If you need to give your pet a serious supplement, avoid soft-chew formats.
Anyone who has owned a cat or dog has most likely given it medication at some point in its life – and everyone knows what a headache that can be.
Owners are very familiar with their crafty pets gobbling up whatever yummy thing the pill was wrapped in and then spitting the pill on the ground, or not eating their dinner when a dosage has been crushed and mixed in it. Even prying open jaws to tuck the medicine far back in their mouths is not foolproof – some pets will kindly throw it back up for you.
For these reasons alone, the availability of soft-chew vitamins and medications for pets has increased.
Gummy vitamins and soft-chew supplements have been popular for humans for several years. According to “Gummy Vitamins – Gummy Bear Vitamins for Kids” by Vincent Iannelli, M.D., squishy vitamins are a top choice for kids because children love to eat them. The format is fun, and some are even flavored with popular candy tastes like Jolly Rancher Sours.
Soft Chews vs. Chewables
But Iannelli cautions readers on the makeup of soft-chew supplements:
“Keep in mind that not all multivitamins have the same number of vitamins and minerals as others. For example, Centrum Kids Chewables Multivitamin has 23 different vitamins and minerals, but some other multivitamins, especially gummy vitamins, only have 14.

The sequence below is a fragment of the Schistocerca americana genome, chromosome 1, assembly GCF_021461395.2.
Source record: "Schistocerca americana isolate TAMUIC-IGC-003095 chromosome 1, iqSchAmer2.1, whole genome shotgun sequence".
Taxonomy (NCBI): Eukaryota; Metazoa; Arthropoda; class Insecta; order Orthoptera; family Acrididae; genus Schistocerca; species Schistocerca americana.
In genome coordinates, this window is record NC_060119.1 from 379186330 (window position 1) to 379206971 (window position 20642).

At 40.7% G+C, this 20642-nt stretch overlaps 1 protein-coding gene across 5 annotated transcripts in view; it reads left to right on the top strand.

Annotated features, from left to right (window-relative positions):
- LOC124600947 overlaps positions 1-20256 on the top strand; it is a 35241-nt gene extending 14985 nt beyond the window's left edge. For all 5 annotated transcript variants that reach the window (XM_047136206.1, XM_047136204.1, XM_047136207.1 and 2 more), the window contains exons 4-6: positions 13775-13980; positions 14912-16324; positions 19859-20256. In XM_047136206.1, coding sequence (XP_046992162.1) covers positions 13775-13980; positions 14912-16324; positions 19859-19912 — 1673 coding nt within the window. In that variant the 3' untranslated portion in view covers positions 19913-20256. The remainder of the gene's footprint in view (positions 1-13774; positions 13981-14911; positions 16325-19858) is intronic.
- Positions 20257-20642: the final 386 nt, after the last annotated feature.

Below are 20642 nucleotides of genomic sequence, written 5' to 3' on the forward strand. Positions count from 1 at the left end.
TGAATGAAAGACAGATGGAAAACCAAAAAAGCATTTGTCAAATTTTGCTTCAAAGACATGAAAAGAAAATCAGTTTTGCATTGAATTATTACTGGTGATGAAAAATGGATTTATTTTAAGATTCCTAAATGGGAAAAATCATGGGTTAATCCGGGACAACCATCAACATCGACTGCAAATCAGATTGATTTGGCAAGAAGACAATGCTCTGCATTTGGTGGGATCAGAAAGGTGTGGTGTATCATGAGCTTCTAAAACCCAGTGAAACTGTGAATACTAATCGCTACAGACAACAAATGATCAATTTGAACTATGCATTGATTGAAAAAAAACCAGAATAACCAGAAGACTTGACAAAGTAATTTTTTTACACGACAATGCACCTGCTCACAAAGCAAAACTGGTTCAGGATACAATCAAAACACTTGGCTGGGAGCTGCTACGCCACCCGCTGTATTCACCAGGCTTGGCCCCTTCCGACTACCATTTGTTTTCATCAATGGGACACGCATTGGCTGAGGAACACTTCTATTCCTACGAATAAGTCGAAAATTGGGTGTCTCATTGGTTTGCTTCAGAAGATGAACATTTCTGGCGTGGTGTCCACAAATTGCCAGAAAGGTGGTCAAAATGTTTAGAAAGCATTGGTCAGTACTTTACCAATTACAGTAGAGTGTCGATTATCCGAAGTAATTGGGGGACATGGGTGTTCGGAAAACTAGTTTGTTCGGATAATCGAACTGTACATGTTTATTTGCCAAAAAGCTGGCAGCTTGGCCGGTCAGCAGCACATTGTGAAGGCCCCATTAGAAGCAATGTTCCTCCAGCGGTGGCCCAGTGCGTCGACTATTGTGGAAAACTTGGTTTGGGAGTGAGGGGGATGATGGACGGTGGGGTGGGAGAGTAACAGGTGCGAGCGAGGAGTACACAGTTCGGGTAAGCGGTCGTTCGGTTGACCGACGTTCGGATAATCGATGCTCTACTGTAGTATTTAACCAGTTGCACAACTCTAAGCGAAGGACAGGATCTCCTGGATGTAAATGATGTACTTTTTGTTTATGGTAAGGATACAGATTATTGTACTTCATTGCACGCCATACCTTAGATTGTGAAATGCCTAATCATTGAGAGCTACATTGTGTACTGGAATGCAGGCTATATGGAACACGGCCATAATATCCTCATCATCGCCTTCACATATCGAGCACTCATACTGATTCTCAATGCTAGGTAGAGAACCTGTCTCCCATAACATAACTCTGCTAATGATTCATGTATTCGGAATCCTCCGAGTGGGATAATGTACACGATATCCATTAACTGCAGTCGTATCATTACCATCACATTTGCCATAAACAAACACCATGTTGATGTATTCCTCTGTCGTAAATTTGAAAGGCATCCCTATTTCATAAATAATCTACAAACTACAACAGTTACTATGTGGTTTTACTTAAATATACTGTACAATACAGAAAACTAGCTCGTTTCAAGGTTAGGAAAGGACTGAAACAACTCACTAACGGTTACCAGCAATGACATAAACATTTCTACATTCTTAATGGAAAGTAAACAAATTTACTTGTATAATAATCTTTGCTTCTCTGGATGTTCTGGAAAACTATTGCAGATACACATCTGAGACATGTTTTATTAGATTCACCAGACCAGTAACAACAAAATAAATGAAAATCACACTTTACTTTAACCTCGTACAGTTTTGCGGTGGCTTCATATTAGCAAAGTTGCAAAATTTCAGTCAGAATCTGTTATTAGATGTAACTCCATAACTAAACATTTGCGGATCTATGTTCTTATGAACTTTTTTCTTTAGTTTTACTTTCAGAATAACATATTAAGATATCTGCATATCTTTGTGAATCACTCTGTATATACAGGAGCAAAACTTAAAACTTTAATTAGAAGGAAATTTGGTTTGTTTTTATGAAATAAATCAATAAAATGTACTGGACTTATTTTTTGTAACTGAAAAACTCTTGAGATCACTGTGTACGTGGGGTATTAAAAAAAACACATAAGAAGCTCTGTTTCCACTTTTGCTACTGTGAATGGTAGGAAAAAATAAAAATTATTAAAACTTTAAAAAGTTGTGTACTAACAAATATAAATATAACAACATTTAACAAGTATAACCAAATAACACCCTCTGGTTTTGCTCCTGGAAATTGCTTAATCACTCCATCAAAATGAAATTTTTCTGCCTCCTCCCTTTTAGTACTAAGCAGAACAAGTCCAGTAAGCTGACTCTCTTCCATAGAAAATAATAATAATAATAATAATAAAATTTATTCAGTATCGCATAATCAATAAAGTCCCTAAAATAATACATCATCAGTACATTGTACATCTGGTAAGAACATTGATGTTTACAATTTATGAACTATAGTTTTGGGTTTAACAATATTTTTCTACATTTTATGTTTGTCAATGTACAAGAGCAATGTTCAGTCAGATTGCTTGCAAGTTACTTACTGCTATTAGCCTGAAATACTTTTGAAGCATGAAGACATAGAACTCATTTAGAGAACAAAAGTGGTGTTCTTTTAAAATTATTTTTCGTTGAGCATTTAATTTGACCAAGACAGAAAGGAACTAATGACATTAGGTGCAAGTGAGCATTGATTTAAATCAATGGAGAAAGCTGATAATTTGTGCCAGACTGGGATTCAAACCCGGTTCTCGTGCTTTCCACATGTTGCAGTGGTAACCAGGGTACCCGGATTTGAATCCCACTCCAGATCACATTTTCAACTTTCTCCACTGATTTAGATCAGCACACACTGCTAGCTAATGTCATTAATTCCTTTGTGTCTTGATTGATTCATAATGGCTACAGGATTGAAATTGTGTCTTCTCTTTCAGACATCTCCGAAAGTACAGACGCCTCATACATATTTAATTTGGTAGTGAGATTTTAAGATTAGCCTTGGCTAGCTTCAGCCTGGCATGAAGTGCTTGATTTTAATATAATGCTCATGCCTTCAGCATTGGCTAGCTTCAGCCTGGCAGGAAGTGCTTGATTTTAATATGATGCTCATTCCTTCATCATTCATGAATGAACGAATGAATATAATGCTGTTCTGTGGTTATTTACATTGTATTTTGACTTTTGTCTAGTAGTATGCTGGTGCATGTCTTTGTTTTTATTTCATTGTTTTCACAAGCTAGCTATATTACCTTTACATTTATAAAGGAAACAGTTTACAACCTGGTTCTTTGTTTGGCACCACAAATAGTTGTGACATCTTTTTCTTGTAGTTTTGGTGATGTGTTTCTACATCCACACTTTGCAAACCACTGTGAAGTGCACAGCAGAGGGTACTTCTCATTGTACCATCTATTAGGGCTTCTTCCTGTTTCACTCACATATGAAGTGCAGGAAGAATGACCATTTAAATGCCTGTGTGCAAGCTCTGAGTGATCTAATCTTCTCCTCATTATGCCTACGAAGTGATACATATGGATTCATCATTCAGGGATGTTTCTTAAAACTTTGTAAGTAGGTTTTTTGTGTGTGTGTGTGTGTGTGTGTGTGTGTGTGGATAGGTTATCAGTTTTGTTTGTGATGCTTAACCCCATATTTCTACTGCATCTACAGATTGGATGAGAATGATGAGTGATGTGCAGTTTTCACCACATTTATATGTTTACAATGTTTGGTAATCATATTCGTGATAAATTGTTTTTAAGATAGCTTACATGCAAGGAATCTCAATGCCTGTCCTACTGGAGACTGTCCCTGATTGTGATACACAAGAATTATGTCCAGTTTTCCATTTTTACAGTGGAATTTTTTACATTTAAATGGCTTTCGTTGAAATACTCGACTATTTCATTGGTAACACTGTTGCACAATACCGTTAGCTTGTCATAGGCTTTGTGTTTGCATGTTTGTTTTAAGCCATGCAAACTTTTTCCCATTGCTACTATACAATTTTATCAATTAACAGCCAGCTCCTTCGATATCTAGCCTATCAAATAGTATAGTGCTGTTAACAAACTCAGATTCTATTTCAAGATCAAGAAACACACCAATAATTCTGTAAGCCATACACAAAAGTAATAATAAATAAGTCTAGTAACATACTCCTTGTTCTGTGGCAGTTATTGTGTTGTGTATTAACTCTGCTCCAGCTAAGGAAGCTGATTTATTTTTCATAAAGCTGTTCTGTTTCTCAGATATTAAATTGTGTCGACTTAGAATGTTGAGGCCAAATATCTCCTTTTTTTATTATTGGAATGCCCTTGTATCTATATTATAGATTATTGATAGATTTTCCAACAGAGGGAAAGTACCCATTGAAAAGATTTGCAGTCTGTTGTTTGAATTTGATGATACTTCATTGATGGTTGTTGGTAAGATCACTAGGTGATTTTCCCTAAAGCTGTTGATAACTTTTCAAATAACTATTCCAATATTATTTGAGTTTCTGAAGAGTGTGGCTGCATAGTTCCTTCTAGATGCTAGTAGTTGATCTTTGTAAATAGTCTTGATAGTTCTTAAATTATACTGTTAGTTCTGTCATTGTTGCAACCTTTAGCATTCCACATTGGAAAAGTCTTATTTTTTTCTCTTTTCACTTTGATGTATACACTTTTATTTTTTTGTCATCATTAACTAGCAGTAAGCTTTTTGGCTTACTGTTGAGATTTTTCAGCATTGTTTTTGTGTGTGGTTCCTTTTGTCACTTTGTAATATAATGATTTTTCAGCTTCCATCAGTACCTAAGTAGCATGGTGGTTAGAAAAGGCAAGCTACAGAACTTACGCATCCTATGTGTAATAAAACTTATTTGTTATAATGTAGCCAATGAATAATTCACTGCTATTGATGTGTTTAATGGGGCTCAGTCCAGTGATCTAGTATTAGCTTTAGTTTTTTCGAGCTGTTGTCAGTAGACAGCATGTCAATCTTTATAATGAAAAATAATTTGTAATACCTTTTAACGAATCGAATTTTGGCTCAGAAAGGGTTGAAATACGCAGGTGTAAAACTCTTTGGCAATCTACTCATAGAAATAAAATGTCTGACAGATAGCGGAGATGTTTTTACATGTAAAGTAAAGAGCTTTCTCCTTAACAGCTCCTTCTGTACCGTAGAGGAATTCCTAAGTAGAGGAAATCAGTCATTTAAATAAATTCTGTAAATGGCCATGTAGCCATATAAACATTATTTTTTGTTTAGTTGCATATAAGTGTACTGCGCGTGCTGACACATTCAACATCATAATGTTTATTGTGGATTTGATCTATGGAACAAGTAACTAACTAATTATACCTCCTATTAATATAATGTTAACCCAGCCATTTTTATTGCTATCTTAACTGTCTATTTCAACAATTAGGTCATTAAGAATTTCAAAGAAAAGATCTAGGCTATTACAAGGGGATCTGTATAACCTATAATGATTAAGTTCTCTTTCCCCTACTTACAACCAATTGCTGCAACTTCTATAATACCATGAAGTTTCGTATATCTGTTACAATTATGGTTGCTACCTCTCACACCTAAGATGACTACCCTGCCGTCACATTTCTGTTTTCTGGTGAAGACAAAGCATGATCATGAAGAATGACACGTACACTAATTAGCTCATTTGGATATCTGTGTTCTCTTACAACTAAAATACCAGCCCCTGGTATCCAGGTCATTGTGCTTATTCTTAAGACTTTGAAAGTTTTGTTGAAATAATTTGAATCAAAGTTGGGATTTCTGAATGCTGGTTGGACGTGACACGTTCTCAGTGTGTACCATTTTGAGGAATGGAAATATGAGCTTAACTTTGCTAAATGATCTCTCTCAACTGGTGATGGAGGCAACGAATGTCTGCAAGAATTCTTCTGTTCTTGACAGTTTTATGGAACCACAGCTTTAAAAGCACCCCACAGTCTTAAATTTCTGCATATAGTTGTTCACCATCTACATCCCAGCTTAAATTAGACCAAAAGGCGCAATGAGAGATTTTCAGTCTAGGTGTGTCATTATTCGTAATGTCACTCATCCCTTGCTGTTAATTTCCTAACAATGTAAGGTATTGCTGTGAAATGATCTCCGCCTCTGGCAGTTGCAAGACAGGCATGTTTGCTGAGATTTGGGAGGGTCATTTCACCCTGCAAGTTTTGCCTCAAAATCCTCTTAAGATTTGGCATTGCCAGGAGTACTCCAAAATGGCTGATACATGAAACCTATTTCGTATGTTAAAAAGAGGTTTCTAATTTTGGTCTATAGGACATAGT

"Also, while a chewable multivitamin might have 100 percent of the daily value for many nutrients, such as vitamin C, a gummy vitamin might only have 30 to 50 percent per serving.”
A Much Smaller Amount of Active Ingredients
The same holds true for pet supplements, unfortunately.
Healthy Dogma was looking into making soft-chew supplements as a convenience option until this surprising fact came up.
To keep gummies and soft-chew medications held together, manufacturers have to make them in a 80/20 ratio: 80% binder and 20% active ingredients.
When we realized pets wouldn’t be getting even close to as much benefit with soft chews as they get with our hard-chew wafers or powders, the squishy format quickly lost its appeal.
Should You Avoid Soft Chews Entirely?
Truly, there is nothing wrong with the soft-chew format except its lack of potency compared to other formats. But if you really need to make a difference in your pet’s issue, look for powders, pills or chewable tablets.
Still Easy to Give to Pets
That’s not saying you will have to be in for a fight when treatment time comes: Powders are specially formulated to be appealing to dogs (crushed pills can have an unpleasant taste, which is why pets may avoid that method), and chewable wafers come tastily flavored.
Seeing the benefits your dog reaps from the potency of powders, pills or chewables will make you forget there even is another option.